FGIA also offers a CRF tool to assist specifiers in determining a target minimum CRF based on a project-specific set of environmental conditions.
The CRF tool is a quick online calculator to determine the dewpoint temperature, as well as the CRF, by entering winter outdoor and indoor design temperature and the RH for the project location. For example, given an indoor air temperature of 21 C (70 F) and an indoor RH of 40 percent, the recommended CRF of the same type of product for use in Atlanta is 50, while it is 70 for use in Minneapolis.
Specifiers can obtain CRF figures for specific products or designs under consideration directly from various manufacturers, thereby determining the best-performing existing or proposed product for the chosen application.
Condensation resistance measurement
CR measurement is similar to FGIA’s CRF. The principal difference is that CR is derived from simulations using software tools (Lawrence Berkeley National Laboratory’s THERM and WINDOW programs) to model and calculate a CR rating, while the AAMA CRF is derived from actual test data. The CR method is described in NFRC 500-2020, Procedure for Determining Fenestration Product Condensation Index Ratings.
The I rating, like CRF, is obtained through laboratory testing at standard test conditions, albeit with different thermocouple locations, as prescribed in CSA A440.2, Fenestration energy performance. Generally, a given product’s temperature index will be lower than its CRF.
It should be emphasized that CR, CRF, and I ratings differ significantly, are not interchangeable, and no method exists to convert between the different indices. A manufacturer will typically settle on only one of these ratings for all its products.
It is important to also note the usefulness of such ratings or indexes in assessing and predicting condensation performance is limited for condensation-critical applications. They are particularly less reliable when used with curtain walls due to the heightened importance of several variables, such as the thermal conductivity of surrounding building construction, interior/exterior trim, humidification control, and the method of heat distribution on the interior plane of the assembly.
An FGIA publication, AAMA CRS-15, A Comparison of Condensation Rating Systems for Fenestration, describes the three methods in detail, including calculation formulas and applications.
Predictive analysis before design
During the design and development of curtain wall systems, it is recommended the design engineer determine the appropriate level of condensation performance for a particular occupancy and given a set of stakeholder expectations. For example, the following questions should be addressed to determine the degree of condensation prevention:
- is the effect of potential visible condensation on aesthetics very critical;
- are there window coverings or recessed window wells that could block airflow;
- are window coverings controlled by occupants;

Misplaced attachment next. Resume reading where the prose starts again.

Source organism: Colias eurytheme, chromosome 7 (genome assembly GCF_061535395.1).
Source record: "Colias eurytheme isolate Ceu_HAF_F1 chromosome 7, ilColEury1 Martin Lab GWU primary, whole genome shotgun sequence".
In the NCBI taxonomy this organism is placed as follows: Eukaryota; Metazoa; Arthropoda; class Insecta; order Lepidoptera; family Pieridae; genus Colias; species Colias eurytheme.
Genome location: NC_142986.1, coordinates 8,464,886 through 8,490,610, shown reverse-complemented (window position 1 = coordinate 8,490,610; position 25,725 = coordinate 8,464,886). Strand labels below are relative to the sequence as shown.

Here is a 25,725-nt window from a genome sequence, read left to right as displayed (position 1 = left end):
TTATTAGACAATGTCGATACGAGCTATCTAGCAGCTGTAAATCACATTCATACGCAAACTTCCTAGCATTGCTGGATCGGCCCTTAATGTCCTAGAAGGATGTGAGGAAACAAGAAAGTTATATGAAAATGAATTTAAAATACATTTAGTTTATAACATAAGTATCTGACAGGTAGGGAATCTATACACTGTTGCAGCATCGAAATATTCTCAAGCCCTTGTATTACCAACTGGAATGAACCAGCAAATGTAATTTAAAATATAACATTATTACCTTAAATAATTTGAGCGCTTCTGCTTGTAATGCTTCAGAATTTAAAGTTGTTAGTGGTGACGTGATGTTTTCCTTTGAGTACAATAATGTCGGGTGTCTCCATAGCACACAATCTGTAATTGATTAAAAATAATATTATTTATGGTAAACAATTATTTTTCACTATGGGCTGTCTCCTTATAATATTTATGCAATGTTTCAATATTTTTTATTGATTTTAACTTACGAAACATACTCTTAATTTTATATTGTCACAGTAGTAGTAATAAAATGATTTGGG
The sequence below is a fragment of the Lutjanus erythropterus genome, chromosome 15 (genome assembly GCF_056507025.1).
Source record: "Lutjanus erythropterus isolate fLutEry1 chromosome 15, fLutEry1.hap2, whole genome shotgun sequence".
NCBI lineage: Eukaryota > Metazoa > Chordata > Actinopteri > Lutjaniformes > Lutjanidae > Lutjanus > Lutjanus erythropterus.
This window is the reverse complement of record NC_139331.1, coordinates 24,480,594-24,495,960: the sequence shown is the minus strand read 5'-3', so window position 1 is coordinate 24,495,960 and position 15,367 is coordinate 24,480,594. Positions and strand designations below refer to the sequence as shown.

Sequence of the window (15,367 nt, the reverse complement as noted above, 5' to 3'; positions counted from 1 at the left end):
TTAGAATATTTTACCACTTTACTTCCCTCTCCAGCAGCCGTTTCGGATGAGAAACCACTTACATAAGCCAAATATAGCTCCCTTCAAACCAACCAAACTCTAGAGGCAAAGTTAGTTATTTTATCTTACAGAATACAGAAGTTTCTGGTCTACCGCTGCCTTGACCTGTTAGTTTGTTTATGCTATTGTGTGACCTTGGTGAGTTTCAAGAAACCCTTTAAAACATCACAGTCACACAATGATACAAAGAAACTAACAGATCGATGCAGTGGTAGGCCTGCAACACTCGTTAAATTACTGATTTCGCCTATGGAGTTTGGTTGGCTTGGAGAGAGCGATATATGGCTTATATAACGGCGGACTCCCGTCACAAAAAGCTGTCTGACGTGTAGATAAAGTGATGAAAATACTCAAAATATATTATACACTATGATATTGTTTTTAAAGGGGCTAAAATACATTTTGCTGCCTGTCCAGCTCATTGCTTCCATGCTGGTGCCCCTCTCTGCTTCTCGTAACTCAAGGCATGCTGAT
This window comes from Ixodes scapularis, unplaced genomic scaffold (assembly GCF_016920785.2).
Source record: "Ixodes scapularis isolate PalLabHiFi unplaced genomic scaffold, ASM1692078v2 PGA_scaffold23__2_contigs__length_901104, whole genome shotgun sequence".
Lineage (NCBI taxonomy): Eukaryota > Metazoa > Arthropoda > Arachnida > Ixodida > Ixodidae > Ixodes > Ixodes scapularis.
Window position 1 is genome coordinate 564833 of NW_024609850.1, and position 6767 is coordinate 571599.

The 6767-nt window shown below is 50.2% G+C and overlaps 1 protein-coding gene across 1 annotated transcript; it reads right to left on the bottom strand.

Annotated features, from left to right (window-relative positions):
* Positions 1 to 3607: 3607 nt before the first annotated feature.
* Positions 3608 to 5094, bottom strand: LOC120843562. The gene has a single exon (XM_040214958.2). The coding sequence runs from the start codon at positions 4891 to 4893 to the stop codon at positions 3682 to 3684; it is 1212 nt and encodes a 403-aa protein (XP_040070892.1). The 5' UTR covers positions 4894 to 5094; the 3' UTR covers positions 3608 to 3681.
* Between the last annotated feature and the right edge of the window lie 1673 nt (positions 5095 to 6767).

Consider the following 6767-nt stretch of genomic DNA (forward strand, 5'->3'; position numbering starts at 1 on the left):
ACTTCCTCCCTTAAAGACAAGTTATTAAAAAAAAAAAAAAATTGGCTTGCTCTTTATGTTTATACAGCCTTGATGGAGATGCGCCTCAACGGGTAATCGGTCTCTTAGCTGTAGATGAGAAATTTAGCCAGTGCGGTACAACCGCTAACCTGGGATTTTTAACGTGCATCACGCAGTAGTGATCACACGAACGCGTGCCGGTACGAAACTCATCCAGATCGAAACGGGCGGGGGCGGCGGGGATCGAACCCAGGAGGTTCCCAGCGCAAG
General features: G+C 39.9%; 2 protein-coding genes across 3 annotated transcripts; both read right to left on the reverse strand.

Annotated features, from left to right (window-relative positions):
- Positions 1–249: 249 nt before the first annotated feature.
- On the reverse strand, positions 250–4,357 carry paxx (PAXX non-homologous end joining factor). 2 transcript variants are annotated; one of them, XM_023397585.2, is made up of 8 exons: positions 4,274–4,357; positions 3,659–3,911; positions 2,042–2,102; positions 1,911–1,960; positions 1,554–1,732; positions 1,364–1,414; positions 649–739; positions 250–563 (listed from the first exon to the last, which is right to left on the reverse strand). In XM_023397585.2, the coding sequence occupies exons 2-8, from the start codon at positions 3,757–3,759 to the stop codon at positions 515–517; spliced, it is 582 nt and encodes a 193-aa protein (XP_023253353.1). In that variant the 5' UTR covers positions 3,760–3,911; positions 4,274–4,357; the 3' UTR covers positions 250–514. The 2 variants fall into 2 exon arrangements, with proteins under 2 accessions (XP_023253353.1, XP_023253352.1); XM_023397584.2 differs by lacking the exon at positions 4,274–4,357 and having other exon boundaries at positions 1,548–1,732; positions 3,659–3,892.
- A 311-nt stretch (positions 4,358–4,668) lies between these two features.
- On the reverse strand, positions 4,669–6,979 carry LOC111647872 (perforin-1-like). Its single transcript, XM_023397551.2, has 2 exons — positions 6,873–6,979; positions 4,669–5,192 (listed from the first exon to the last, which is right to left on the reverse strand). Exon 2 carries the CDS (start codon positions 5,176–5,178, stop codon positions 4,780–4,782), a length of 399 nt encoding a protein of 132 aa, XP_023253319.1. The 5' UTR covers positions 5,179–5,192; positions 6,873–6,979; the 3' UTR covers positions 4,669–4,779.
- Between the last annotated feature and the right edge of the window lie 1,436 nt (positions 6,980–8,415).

- are there any health or comfort concerns with the effects
- is the building occupied 24/7 so that nighttime condensation would be apparent;
- is the interior humidity mechanically controlled; and
- would condensation affect the product’s useful life, durability, or (if applicable) warranty?
During the design stage of a wall system, engineers often use two-dimensional finite element (FE) thermal modeling tools to predict interior surface temperatures for standard or project-specific conditions. In the case of custom-designed curtain wall, this process can be complicated by a variety of factors, such as conflicting project specifications, model accuracy for aluminum framing, repeatability/reproducibility of modeling and testing, effects of substrates, and end-user expectations. AAMA 515-19, Voluntary Procedure for Determination of Fenestration Surface Temperatures by THERM Modeling, an FGIA document, offers guidance in applying FE analysis to improve its applicability to curtain wall thermal performance including condensation.
The project-specific variables inherent in a custom-designed curtain wall system introduce an additional level of complication in the case of custom-designed curtain wall systems. For this reason, predictive methods may not be sufficiently reliable to verify accrual performance and avoid liability.
Design verification via testing
Large curtain wall mockups are often built to replicate an area of fenestration and the surrounding wall construction. These mockups can then be subjected to a battery of tests to check resistance to water penetration, seismic and wind-induced inter-story drift, and human impact.
A similar approach can be used to evaluate condensation. AAMA 501.9-19, Surface Temperature Assessment for Condensation Evaluation of Exterior Wall Systems, an FGIA document, prescribes a standardized means to evaluate the potential for formation of condensation on interior surfaces under wintertime temperature and humidity conditions using large, job-specific curtain wall mockups. This is accomplished by measuring interior surface temperatures and comparing them to anticipated dewpoint temperatures likely to be experienced at the actual project site. This method does not provide a rating or quantitative measure of condensation.
To apply AAMA 501.9, the specifier must first determine the exterior and interior winter design conditions for the project, including interior temperature and humidity levels and exterior temperature. If no conditions are specified, the default exterior temperature is determined per the latest the American Society of Heating, Refrigerating and Air-Conditioning Engineers (ASHRAE) Handbook of Fundamentals, based on data from the closest weather station to the project site. Absent this information, the default interior temperature and humidity used to determine dewpoint is 21 C (70 F) and 25 percent RH unless otherwise specified.